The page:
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Friday, June 30, 2017

What happens to private airlines when Air India is privatised?

by Ajay Shah.

What's the impact of privatising Air India upon the rest of the domestic airline industry? Some think that the capital stock of Air India will now be put into more capable hands, and that will intensify competition. Instead of a feeble competitor with assets of Rs.546 billion, we'll have a strong competitor wielding those same assets.

As was argued by me in August 2009, the `zombie firms' literature helps us think about this. A zombie firm is one which ought to go out of business, but is artificially kept on life support. Sometimes, the subsidy is explicit, such as the fiscal injections into Air India. Sometimes, the subsidy is less visible, such as banks extending additional capital to bankrupt firms. Regardless of the method adopted, the basic fact stands: A firm that ought to have gone out of business was given a subsidy through which it sold goods at below cost.

To fix intuition, imagine a market price of Rs.100. Imagine a weak firm that, on its own, is only able to produce at Rs.110. This firm ought to rapidly vanish. But instead, it's given a subsidy of Rs.11 (either by the government or by banks) and it manages to sell at Rs.99. This keeps it going. This also harms the healthy firms in the industry, who have to deal with competition from this dead man walking.

Turning to Air India, in 2014-15 the firm produced a profit after tax that was -28.4% of total income. For each Rs.100 of total income, there was a loss of Rs.28.4. The overall industry was at -11.7%, and the industry average was dragged down by Air India which is a substantial player.

The presence of zombie firms harms healthy firms. It's hard for a healthy firm to compete against one that's getting a subsidy. By this logic, the exit of a zombie firm is good news for each firm left standing in the industry.

If one of the incumbent large Indian airlines buys Air India, the combination will have significant market power, which would be a suboptimal outcome. It would be nice, from the viewpoint of competition policy, if a new player buys Air India. In either event, the low and subsidised prices charged by Air India will end. This will improve the profitability of the domestic airline industry. All healthy firms benefit when we address the problem of zombie firms.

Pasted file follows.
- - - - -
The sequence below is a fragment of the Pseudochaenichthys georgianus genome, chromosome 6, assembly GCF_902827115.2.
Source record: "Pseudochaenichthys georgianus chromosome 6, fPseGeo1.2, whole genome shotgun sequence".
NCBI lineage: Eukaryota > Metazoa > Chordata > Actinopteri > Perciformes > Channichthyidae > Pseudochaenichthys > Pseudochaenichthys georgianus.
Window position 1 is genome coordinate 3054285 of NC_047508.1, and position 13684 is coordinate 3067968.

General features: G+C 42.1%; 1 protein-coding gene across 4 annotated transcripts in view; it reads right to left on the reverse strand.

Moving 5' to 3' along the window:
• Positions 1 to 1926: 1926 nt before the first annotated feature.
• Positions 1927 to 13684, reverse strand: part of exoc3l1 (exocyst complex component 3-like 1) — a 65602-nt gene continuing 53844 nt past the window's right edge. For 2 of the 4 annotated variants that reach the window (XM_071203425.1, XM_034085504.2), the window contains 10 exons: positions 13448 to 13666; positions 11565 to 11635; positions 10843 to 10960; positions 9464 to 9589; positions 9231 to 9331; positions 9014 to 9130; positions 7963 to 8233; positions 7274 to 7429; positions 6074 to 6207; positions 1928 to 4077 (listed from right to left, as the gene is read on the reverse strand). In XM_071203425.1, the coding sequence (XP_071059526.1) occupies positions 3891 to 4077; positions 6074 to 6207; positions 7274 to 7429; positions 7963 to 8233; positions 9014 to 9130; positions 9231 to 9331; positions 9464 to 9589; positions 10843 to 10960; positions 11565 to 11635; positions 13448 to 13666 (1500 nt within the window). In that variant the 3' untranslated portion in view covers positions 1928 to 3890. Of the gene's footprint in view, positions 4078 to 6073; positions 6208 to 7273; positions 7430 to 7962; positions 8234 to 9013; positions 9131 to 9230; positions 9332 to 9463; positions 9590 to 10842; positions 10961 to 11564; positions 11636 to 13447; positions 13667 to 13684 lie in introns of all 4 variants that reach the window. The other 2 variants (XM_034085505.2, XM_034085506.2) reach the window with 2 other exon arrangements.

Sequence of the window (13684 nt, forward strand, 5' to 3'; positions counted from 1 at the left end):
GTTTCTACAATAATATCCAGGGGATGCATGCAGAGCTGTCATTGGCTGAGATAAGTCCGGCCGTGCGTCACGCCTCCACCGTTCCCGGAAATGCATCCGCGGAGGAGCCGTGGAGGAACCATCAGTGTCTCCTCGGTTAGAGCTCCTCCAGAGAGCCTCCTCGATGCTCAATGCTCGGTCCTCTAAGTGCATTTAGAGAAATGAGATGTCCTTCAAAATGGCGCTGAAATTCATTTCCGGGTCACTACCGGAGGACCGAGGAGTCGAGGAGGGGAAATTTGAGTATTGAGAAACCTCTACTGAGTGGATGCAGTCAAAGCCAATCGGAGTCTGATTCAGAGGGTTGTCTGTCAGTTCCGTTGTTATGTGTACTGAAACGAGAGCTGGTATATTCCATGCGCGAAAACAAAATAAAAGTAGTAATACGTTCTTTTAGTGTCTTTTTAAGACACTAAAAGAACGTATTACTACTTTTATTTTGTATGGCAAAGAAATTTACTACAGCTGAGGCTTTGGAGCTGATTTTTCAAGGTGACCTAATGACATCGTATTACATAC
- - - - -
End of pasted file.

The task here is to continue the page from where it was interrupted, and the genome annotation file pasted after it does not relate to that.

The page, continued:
Air India's privatisation is an interesting milestone where we may see some of these effects play out. The issue of zombie firms is, of course, present in many parts of the Indian economy. We have a peculiar arrangement where zombie banks keep zombie firms alive. Disrupting these arrangements holds the key for starting India on the next bout of growth.

1 comment:

  1. While it is interesting to consider Air India as a zombie firm, another angle may also be looked at. Given that airlines have a huge fixed cost in terms of leased/bought aircrafts, it might also make sense to keep the firm operating as long as the operations are covering the variable costs (and a bit more) while generating overall loss. This doesn't need subsidy as long as it happens for a short while. But AI was perennially making loss and needed subsidy. Air India was considering returning many leased aircrafts (to decrease fixed costs) during that period. I am not sure what happened to that move later on. A good analysis would be to see what happens when we combine a big operator like AI with huge fixed assets and slender operating margin, with another firm. If the buying firm has lesser fixed assets and more operating margin (Indigo?), wouldn't it be a good match, save for monopoly concerns? I am not sure.
    And being a (forced) frequent traveler on AI, I must say that AI is anything but cheap on most routes despite all the subsidy it enjoys.


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